In the bridal chamber, the groom obviously unites with his bride. Generally this signifies a sexual union, yet encratism is violently anti-sexual: it erases gender difference and endorses sexual continence, egkrateia. As intimated in Post 4, religious encratism seeks to replace pleasure with understanding. This is based on the view that the two are incompatible and, hence, one must choose. That choice is the gnostic krisis.
In a gnostic encratite context, the “bridal chamber” is purely metaphorical. it has nothing at all to do with sexual union. Quite the contrary: it has to do with the union of the disciple (the bride, virgin, maiden, young man) with gnosis (the groom).
In the Parable of the Ten Maidens, those maidens (disciples) who had no oil in their lamps were not prepared for the acquisition of the groom (gnosis). In other words, they “missed” the wedding feast for they were unworthy to themselves become his brides. The oil and the lamps evidently signify those attributes which are required to attain gnosis: chastity, effort, and perseverance.
Thus it is that sexual imagery actually conveys the opposite. This is the key to finding the “hidden” meaning in encratite works. It is the reason that orthodoxy has been unable to penetrate such works and has continually misunderstood them, even to the point of caricaturing gnostic groups as “libertine.” Outsiders were misled by the overt sexual imagery. It is clear that encratite groups relished their hidden knowledge and did not mind being misunderstood by outsiders.
We are now able to appreciate the theological context behind the Secret Gospel of Mark, a passage discovered in 1973 by Morton Smith. I have no doubts at all that the document is authentic—it fits in perfectly with the encratite spirituality that we have been discussing. The Greek text is part of a previously lost letter of Clement of Alexandria. It reads as follows:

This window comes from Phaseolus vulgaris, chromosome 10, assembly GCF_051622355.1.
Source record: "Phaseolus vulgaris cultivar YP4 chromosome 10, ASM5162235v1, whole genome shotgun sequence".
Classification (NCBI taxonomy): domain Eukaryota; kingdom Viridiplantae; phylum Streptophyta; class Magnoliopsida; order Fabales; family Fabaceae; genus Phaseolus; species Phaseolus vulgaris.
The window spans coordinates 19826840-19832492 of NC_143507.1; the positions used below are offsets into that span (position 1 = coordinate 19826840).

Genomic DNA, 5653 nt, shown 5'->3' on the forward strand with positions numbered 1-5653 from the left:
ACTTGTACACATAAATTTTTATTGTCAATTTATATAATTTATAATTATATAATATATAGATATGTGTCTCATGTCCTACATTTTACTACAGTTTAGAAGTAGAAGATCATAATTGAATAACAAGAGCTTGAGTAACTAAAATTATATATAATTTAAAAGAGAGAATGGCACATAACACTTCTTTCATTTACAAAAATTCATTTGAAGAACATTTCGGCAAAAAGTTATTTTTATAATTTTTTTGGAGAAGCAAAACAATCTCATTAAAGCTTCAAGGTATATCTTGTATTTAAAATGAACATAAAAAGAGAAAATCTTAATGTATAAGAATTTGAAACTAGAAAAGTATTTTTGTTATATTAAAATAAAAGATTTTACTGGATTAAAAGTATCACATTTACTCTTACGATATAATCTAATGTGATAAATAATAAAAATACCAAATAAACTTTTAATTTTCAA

And they come into Bethany. And a certain woman whose brother had died was there. And, coming, she prostrated herself before Jesus and says to him, ‘Son of David, have mercy on me.’ But the disciples rebuked her. And Jesus, being angered, went off with her into the garden where the tomb was, and straightway a great cry was heard from the tomb. And going near Jesus rolled away the stone from the door of the tomb. And straightway, going in where the youth was, he stretched forth his hand and raised him, seizing his hand. But the youth, looking upon him, loved him and began to beseech him that he might be with him. And going out of the tomb they came into the house of the youth, for he was rich. And after six days Jesus told him what to do and in the evening the youth comes to him, wearing a linen cloth over his naked body. And he remained with him that night, for Jesus taught him the mystery of the kingdom of God. And thence, arising, he returned to the other side of the Jordan.
A second short excerpt is to be inserted, according to Clement, in Mark 10:46:
And the sister of the youth whom Jesus loved and his mother and Salome were there, and Jesus did not receive them.
In the main passage of the Secret Gospel we read of a “youth” (neaniskos) whom Jesus “raises from the dead.” In gnostic-encratite symbolism, the youth is the equivalent of the maiden in Matthew’s parable, i.e., the disciple/gnostic aspirant. “Jesus” is a symbol for gnosis, i.e., for the “Truth” as the Gospel of Philip defines Jesus of “Nazara” (see above). It is no surprise that nuptial imagery would be chosen to express the acquisition of gnosis, for such acquisition was, for the gnostic, the most desirable as well as the most intimate of all life events—one which brings happiness ever after. I also have no doubt that the gnostics knew they were misleading outsiders with their hidden symbolism. They viewed those outsiders as crass materialists who could not appreciate the higher spirituality of “hidden gnosis.”